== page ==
# Revision history [back]

In your last line, you use h to define h itself.

In your last line, you use h to define h itself.

EDIT (given the explanation provided in comments): it is not possible to do such a thing. Indeed, when you write h=[...], the Python name h is created after the object [...] is created.

So, you have to define a recursive function as follows:

sage: def hh(i):
....:     if i<1:
....:         return 0
....:     else:
....:         return hh(i-1) + g[i]
....:
sage: h = [hh(i) for i in range(len(d)-1)]
sage: h
[0, 1, 2, 3, 4, 5, 6, 7]


That said, i guess (i might be wrong in your motivation), that you wanted to use a list so that when you compute h[4], you do not have to do the whole recursion by computing h[3], h[2], h[1], h[0], which is what hh does. The trick is to use the @cached_function decorator, that ocmputes h[i] only once and memoizes the result for further calls. So, you can do:

sage: @cached_function
....: def hh(i):
....:     if i<1:
....:         return 0
....:     else:
....:         return hh(i-1) + g[i]
....:
sage: h = [hh(i) for i in range(len(d)-1)]
sage: h
[0, 1, 2, 3, 4, 5, 6, 7]


In your last line, you use h to define h itself.

EDIT (given the explanation provided in comments): it is not possible to do such a thing. Indeed, when you write h=[...], the Python name h is created after the object [...] is created.

So, you have to define a recursive function as follows:

sage: def hh(i):
....:     if i<1:
....:         return 0
....:     else:
....:         return hh(i-1) + g[i]
....:
sage: h = [hh(i) for i in range(len(d)-1)]
sage: h
[0, 1, 2, 3, 4, 5, 6, 7]


That said, i guess (i might be wrong in your motivation), that you wanted to use a list so that when you compute h[4], you do not have to do the whole recursion by computing h[3], h[2], h[1], h[0], which is what hh does. The trick is to use the @cached_function decorator, that ocmputes computes h[i] only once and memoizes the result for further calls. So, you can do:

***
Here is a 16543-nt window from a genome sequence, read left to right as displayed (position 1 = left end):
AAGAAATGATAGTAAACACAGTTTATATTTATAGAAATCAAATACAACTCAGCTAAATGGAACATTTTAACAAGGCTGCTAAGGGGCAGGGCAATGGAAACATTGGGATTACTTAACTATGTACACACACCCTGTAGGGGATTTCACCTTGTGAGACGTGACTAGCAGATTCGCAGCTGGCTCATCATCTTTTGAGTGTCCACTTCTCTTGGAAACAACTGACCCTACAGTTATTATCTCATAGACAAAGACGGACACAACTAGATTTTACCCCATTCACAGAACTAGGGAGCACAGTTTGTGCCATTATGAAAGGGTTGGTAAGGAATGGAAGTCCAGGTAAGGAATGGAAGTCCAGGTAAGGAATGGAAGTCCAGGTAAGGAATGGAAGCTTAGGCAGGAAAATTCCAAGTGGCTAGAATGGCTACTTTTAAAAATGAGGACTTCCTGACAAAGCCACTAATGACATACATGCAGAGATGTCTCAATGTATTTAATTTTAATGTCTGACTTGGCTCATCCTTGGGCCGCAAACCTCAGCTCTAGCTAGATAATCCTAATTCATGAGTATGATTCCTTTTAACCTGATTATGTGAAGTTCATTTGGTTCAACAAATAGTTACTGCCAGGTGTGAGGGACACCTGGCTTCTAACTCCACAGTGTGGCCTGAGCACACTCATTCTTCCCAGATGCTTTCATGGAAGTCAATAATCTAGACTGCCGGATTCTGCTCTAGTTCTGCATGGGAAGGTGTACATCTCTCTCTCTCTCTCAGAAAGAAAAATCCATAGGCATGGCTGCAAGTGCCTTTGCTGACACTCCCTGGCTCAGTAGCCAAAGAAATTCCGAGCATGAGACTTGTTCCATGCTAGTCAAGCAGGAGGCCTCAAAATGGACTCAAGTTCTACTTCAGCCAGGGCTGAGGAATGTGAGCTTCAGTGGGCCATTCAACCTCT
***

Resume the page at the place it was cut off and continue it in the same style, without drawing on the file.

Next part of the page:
sage: @cached_function
....: def hh(i):
....:     if i<1:
....:         return 0
....:     else:
....:         return hh(i-1) + g[i]
....:
sage: h = [hh(i) for i in range(len(d)-1)]
sage: h
[0, 1, 2, 3, 4, 5, 6, 7]


In your last line, you use h to define h itself.

EDIT (given the explanation provided in comments): it is not possible to do such a thing. Indeed, when you write h=[...], the Python name h is created after the object [...] is created.

So, you have to define a recursive function as follows:

sage: def hh(i):
....:     if i<1:
....:         return 0
....:     else:
....:         return hh(i-1) + g[i]
....:
sage: h = [hh(i) for i in range(len(d)-1)]
sage: h
[0, 1, 2, 3, 4, 5, 6, 7]


That said, i guess (i might be wrong in your motivation), that you wanted to use a list so that when you compute h[4], you do not have to do the whole recursion by computing h[3], h[2], h[1], h[0], again, which is what hh does. The trick is to use the @cached_function decorator, that computes h[i] only once and memoizes the result for further calls. So, you can do:

sage: @cached_function
....: def hh(i):
....:     if i<1:
....:         return 0
....:     else:
....:         return hh(i-1) + g[i]
....:
sage: h = [hh(i) for i in range(len(d)-1)]
sage: h
[0, 1, 2, 3, 4, 5, 6, 7]